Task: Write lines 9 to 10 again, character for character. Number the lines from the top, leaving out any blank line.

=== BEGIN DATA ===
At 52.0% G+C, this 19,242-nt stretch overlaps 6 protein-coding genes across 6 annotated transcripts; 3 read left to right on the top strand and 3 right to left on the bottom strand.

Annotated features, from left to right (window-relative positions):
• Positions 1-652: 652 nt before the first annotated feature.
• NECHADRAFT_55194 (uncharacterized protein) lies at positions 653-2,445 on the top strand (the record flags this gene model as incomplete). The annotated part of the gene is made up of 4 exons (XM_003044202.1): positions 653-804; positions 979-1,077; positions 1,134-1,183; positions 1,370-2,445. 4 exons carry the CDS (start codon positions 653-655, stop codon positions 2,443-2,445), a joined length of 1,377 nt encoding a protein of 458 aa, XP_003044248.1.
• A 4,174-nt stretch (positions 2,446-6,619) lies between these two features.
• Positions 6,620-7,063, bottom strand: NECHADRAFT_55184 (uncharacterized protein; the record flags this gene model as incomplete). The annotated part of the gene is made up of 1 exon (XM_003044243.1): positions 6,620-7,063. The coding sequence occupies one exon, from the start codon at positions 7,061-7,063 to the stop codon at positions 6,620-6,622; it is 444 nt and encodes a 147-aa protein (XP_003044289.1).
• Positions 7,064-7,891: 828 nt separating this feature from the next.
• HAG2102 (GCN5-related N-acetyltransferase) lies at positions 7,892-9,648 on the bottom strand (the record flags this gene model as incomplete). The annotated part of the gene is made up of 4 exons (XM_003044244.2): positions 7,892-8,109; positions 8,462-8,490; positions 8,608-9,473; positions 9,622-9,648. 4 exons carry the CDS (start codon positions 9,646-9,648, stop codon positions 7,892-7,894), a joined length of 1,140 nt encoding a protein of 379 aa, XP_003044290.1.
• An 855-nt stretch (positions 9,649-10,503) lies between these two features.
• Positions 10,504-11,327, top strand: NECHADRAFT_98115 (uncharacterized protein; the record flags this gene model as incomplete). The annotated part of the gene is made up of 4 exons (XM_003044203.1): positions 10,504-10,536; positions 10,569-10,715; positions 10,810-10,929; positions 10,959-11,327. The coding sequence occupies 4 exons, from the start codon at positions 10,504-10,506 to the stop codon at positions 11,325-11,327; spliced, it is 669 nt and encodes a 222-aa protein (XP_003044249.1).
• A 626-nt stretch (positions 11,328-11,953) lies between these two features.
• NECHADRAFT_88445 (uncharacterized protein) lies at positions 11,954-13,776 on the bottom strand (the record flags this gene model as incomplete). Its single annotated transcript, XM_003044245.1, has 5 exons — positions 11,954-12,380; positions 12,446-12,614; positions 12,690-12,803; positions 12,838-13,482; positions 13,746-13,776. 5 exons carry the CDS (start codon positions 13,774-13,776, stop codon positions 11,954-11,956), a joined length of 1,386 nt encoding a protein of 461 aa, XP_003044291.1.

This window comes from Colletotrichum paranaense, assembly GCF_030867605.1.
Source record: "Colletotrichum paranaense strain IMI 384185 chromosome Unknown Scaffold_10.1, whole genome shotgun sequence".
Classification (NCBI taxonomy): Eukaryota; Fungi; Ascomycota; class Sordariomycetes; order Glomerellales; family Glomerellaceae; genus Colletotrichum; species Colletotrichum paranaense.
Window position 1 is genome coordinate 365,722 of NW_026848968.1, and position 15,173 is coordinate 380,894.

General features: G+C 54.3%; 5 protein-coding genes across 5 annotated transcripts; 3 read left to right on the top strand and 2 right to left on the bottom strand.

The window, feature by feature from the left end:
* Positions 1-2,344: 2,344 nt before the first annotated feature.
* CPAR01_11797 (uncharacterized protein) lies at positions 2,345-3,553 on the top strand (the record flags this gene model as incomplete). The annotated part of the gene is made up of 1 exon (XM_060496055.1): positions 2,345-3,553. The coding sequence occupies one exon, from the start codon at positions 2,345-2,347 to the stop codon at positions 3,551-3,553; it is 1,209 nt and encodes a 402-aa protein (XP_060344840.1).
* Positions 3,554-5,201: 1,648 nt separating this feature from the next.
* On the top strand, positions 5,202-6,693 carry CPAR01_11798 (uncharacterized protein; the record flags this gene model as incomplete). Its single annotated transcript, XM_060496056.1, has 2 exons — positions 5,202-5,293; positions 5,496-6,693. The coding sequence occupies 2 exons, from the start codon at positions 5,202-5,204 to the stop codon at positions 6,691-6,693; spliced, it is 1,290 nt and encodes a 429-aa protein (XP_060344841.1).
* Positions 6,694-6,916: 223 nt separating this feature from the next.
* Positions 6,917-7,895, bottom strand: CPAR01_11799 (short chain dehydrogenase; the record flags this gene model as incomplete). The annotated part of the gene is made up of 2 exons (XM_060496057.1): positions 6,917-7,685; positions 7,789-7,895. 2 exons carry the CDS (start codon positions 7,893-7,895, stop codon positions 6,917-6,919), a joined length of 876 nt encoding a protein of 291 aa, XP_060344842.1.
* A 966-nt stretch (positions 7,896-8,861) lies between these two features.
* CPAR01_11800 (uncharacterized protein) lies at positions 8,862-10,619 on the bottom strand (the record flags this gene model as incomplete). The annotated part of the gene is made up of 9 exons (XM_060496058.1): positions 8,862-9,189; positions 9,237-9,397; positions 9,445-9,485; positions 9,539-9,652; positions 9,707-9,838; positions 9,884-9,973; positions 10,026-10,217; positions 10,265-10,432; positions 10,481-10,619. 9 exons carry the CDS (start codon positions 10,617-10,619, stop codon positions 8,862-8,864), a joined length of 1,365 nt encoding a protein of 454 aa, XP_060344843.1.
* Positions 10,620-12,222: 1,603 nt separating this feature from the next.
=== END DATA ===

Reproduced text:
• An 855-nt stretch (positions 9,649-10,503) lies between these two features.
• Positions 10,504-11,327, top strand: NECHADRAFT_98115 (uncharacterized protein; the record flags this gene model as incomplete). The annotated part of the gene is made up of 4 exons (XM_003044203.1): positions 10,504-10,536; positions 10,569-10,715; positions 10,810-10,929; positions 10,959-11,327. The coding sequence occupies 4 exons, from the start codon at positions 10,504-10,506 to the stop codon at positions 11,325-11,327; spliced, it is 669 nt and encodes a 222-aa protein (XP_003044249.1).